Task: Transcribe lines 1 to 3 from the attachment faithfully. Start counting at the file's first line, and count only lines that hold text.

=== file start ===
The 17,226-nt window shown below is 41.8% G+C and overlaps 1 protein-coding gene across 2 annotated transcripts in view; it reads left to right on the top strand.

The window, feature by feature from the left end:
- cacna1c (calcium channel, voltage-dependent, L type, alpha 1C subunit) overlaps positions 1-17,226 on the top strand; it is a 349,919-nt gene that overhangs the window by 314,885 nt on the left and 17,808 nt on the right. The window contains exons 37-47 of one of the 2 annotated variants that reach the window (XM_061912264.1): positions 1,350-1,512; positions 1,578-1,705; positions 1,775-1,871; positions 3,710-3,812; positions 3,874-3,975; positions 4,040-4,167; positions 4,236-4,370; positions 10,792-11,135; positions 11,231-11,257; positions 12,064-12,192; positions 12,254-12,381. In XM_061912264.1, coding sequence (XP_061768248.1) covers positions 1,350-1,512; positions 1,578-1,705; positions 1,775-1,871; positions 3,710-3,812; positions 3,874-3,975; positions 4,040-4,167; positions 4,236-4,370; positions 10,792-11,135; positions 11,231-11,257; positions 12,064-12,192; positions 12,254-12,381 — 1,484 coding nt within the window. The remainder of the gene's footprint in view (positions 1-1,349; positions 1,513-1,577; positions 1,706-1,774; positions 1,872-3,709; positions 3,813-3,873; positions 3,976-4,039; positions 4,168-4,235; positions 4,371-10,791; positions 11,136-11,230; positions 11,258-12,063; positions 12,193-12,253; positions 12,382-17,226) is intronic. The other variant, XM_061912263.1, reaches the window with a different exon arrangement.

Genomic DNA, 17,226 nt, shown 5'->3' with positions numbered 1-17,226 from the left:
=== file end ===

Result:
The 17,226-nt window shown below is 41.8% G+C and overlaps 1 protein-coding gene across 2 annotated transcripts in view; it reads left to right on the top strand.

The window, feature by feature from the left end:
- cacna1c (calcium channel, voltage-dependent, L type, alpha 1C subunit) overlaps positions 1-17,226 on the top strand; it is a 349,919-nt gene that overhangs the window by 314,885 nt on the left and 17,808 nt on the right. The window contains exons 37-47 of one of the 2 annotated variants that reach the window (XM_061912264.1): positions 1,350-1,512; positions 1,578-1,705; positions 1,775-1,871; positions 3,710-3,812; positions 3,874-3,975; positions 4,040-4,167; positions 4,236-4,370; positions 10,792-11,135; positions 11,231-11,257; positions 12,064-12,192; positions 12,254-12,381. In XM_061912264.1, coding sequence (XP_061768248.1) covers positions 1,350-1,512; positions 1,578-1,705; positions 1,775-1,871; positions 3,710-3,812; positions 3,874-3,975; positions 4,040-4,167; positions 4,236-4,370; positions 10,792-11,135; positions 11,231-11,257; positions 12,064-12,192; positions 12,254-12,381 — 1,484 coding nt within the window. The remainder of the gene's footprint in view (positions 1-1,349; positions 1,513-1,577; positions 1,706-1,774; positions 1,872-3,709; positions 3,813-3,873; positions 3,976-4,039; positions 4,168-4,235; positions 4,371-10,791; positions 11,136-11,230; positions 11,258-12,063; positions 12,193-12,253; positions 12,382-17,226) is intronic. The other variant, XM_061912263.1, reaches the window with a different exon arrangement.